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Where should vodka look for growth in the years to come? - Research in Focus

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The global vodka market continues to send mixed messages, with volume increases among higher-priced products offset by heavy declines in the traditional nations of Russia and Eastern Europe.

The latest just-drinks/The IWSR report, looking at the vodka category, is published this week

The latest just-drinks/The IWSR report, looking at the vodka category, is published this week

This pattern is set to continue in the coming years, says the Global Vodka Insights 2018 report from just-drinks and The IWSR, but there are significant challenges even for the standard-and-above price categories. Forecast figures reflect these trends: The total global vodka market is set to shrink by almost another 35m cases to 2022 - the lion's share accounted for by the vast Russian market - bringing total volumes down to 440m cases.

Russia's challenges include a shrinking population, enforced price rises from minimum pricing and regulatory changes, the growing trend towards healthier living and a shift towards whisky and brandy.

But, strip away the low-price and value price segments and the picture shifts, with global volumes predicted to grow at a CAGR of +1.7%, expanding from 90.3m cases in 2017 to 97.6m cases in 2022. It's a healthy increase, but it also represents a slowing of growth compared to the +2.3% CAGR recorded between 2013 and 2017 - and a more detailed look at the figures reveals challenges for many established markets.

The US - which still accounts for more than half of global volumes in these price segments - continues to dominate, and is predicted to add another 3.3m cases between this year and 2022, or more than half of the 6.4m additional cases forecast for the world as a whole.

However, the US will lag behind the global growth trajectory, reflecting a general cooling in vodka's established markets in the years ahead, offset by faster growth in more immature destinations.

"Markets in the lower echelons are increasingly-significant drivers of overall growth, with all of the top four destinations lagging behind the global marketplace, and markets outside the current top 20 growing at a predicted CAGR of +2.7%," the report points out.

So, smaller markets - Argentina, South Africa, Brazil, Italy, Romania and Greece - are likely to post the most impressive growth in the years ahead. Meanwhile, a few of the more mature destinations, such as the UK, Australia, Ireland and Sweden, are even predicted to decline.

This inconsistent picture is encapsulated by the US market itself, where growth is continuing, but some of the most established brands are finding life difficult. "Vodka's demise in the US has been overstated - the category grew again in 2017," the report says. "But, only Tito's among the major brands is thriving, while others, including Smirnoff and Absolut, continue to struggle."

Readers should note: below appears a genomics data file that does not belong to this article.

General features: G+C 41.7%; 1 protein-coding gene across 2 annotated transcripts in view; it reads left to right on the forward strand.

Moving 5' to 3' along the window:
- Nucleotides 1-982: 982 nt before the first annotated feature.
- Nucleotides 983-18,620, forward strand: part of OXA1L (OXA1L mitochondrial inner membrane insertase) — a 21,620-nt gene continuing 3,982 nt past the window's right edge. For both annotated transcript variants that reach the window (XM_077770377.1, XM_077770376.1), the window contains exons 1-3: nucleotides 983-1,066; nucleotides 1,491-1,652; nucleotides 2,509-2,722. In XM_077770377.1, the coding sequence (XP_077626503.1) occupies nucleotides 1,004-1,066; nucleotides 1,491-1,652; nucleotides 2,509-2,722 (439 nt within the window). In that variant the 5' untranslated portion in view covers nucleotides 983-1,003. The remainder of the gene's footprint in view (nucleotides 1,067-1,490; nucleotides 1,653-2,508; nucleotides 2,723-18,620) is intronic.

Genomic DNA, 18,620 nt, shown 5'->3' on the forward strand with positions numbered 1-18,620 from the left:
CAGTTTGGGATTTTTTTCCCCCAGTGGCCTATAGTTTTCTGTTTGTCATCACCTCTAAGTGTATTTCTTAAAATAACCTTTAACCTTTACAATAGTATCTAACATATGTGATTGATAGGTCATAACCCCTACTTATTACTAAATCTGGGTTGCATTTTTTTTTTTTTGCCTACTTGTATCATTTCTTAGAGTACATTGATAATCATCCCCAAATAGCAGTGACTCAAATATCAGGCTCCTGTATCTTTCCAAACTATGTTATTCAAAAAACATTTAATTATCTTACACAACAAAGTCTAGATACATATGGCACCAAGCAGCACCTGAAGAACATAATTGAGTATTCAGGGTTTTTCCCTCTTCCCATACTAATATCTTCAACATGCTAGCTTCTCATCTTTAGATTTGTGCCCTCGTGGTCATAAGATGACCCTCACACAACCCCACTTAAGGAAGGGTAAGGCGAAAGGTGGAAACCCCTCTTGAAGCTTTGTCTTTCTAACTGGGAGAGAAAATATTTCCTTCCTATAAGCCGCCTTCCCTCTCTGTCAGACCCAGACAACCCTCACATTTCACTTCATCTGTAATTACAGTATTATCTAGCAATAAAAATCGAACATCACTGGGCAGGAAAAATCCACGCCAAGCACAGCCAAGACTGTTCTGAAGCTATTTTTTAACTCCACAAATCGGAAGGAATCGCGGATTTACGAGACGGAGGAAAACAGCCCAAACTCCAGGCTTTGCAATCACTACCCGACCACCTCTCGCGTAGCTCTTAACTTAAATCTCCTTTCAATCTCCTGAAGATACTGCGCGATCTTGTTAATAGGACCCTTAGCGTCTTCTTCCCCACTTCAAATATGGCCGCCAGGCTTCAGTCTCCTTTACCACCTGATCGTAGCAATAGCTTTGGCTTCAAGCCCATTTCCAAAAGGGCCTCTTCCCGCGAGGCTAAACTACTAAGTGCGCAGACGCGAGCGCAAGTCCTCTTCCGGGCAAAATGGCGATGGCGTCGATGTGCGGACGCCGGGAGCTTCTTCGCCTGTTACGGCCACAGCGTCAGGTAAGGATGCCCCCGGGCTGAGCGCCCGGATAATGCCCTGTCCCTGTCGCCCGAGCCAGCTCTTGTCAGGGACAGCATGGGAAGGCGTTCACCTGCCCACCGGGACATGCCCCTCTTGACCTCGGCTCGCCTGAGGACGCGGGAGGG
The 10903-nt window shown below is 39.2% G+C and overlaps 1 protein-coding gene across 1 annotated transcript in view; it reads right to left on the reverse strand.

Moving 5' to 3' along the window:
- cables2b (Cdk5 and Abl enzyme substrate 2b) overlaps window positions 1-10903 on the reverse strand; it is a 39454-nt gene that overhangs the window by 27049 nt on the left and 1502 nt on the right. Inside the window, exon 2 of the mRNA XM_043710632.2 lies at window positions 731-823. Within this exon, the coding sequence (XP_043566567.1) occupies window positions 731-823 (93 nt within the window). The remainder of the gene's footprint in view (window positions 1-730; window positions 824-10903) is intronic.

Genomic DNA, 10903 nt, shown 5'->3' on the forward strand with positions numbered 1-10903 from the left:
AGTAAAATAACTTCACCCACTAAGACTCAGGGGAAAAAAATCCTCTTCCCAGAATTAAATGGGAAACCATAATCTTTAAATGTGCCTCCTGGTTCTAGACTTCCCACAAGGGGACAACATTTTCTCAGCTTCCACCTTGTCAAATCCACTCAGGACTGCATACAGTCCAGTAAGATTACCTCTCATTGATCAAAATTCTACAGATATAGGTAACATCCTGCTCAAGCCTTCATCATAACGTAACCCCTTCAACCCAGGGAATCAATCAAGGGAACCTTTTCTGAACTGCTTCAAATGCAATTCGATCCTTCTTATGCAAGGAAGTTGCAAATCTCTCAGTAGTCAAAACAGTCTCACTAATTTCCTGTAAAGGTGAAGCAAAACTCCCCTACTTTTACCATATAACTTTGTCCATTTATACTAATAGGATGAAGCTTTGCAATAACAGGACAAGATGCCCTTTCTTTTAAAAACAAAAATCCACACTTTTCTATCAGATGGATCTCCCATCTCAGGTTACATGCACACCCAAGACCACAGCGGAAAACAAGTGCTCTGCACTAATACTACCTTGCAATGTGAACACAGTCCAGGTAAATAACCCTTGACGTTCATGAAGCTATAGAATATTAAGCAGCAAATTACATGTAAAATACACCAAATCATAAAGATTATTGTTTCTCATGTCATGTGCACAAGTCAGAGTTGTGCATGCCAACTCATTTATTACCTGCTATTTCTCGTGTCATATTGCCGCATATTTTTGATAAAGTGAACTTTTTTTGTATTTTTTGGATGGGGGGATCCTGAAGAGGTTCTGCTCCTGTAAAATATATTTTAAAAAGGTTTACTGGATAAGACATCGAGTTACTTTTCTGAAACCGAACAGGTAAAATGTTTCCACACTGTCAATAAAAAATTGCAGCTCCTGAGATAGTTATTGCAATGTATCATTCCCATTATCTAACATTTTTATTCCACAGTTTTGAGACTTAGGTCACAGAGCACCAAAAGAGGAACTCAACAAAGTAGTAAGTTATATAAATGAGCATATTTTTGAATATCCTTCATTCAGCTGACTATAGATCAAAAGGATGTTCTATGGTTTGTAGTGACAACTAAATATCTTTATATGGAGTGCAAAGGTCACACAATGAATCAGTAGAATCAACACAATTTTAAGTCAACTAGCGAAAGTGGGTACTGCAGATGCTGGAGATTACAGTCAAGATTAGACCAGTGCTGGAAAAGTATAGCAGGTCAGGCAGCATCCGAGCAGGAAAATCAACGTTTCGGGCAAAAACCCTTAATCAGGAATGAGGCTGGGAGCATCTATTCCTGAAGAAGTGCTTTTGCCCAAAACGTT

Tito's success - with its 'folksy', craft-focused and unshowy approach - provides a lesson for vodka brand owners

Tito's success - with its 'folksy', craft-focused and unshowy approach - provides a lesson for vodka brand owners, particularly when considered alongside the revived interest in whisky and, especially, the gin boom.

"There are clear signs that vodka is failing to fully engage with a new generation of consumers who seek identifiable flavour and authenticity," cautions the report. "In this context, gin succeeds with its diverse and interesting array of botanicals, but vodka's raw materials are more ubiquitous and less exotic."

And, it adds: "While gin drinkers are likely to want to explore the category and compare different products, vodka consumers tend to stick to one favourite, partly because they perceive little variation between different brands."

The answer, the report suggests, could lie in a shift of focus, with vodka supplanting its reliance on versatility, neutrality and new flavours with a 'new vodka' that is unafraid to talk about provenance, raw materials and heritage.

The report is reluctant to dismiss flavoured vodka out of hand, though, even if the segment is likely to continue to decline from its heyday of several years ago in the US. It points out that brand owners have evolved their approach, placing the emphasis on natural, mature and grown-up flavour interpretations in line with consumer expectations.

"Flavours are not dead," the report argues. "Smaller, independent distilleries will continue to bring innovative products to market. But, they will fail to offset the losses experienced by the flavoured vodka portfolios of the larger brands."

Instead, simplicity and a lack of artifice could be the key to vodka's future in its mature markets, it concludes: "Vodka has a clear future - the spirit in its truest, unflavoured form is likely to resonate more and more with consumers hankering after purity and simplicity."

Global vodka insights - market forecasts, product innovation and consumer trends


Sectors: Spirits

Companies: Absolut, Smirnoff

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